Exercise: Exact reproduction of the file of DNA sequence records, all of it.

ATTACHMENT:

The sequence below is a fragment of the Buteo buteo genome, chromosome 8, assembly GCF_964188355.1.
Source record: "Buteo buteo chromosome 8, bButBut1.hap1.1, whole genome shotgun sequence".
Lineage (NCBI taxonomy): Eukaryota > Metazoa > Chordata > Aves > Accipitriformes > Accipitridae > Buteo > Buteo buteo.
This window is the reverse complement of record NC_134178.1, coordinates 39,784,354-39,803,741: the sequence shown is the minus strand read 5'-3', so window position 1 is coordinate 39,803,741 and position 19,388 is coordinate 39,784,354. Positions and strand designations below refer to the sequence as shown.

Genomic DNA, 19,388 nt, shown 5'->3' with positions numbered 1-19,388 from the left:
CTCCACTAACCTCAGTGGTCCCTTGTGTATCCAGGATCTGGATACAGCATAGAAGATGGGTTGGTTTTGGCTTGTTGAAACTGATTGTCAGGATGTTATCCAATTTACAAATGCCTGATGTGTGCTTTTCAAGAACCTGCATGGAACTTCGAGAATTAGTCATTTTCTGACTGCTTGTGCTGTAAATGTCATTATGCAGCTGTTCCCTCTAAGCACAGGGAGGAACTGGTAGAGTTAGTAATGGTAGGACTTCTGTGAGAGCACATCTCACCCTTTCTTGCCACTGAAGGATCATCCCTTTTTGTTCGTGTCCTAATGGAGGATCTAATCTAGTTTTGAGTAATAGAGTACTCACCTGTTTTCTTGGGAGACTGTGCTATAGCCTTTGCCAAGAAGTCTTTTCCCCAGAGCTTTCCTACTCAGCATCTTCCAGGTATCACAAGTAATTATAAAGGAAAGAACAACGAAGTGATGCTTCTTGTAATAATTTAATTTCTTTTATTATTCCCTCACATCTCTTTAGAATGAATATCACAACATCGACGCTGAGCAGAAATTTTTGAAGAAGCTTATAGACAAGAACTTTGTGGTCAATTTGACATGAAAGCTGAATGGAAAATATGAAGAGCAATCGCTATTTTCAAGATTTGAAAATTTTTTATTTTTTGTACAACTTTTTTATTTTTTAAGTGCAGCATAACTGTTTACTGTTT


The sequence below is a fragment of the Buteo buteo genome, chromosome 8, assembly GCF_964188355.1.
Source record: "Buteo buteo chromosome 8, bButBut1.hap1.1, whole genome shotgun sequence".
Lineage (NCBI taxonomy): Eukaryota > Metazoa > Chordata > Aves > Accipitriformes > Accipitridae > Buteo > Buteo buteo.
This window is the reverse complement of record NC_134178.1, coordinates 39,784,354-39,803,741: the sequence shown is the minus strand read 5'-3', so window position 1 is coordinate 39,803,741 and position 19,388 is coordinate 39,784,354. Positions and strand designations below refer to the sequence as shown.

Genomic DNA, 19,388 nt, shown 5'->3' with positions numbered 1-19,388 from the left:
CTCCACTAACCTCAGTGGTCCCTTGTGTATCCAGGATCTGGATACAGCATAGAAGATGGGTTGGTTTTGGCTTGTTGAAACTGATTGTCAGGATGTTATCCAATTTACAAATGCCTGATGTGTGCTTTTCAAGAACCTGCATGGAACTTCGAGAATTAGTCATTTTCTGACTGCTTGTGCTGTAAATGTCATTATGCAGCTGTTCCCTCTAAGCACAGGGAGGAACTGGTAGAGTTAGTAATGGTAGGACTTCTGTGAGAGCACATCTCACCCTTTCTTGCCACTGAAGGATCATCCCTTTTTGTTCGTGTCCTAATGGAGGATCTAATCTAGTTTTGAGTAATAGAGTACTCACCTGTTTTCTTGGGAGACTGTGCTATAGCCTTTGCCAAGAAGTCTTTTCCCCAGAGCTTTCCTACTCAGCATCTTCCAGGTATCACAAGTAATTATAAAGGAAAGAACAACGAAGTGATGCTTCTTGTAATAATTTAATTTCTTTTATTATTCCCTCACATCTCTTTAGAATGAATATCACAACATCGACGCTGAGCAGAAATTTTTGAAGAAGCTTATAGACAAGAACTTTGTGGTCAATTTGACATGAAAGCTGAATGGAAAATATGAAGAGCAATCGCTATTTTCAAGATTTGAAAATTTTTTATTTTTTGTACAACTTTTTTATTTTTTAAGTGCAGCATAACTGTTTACTGTTT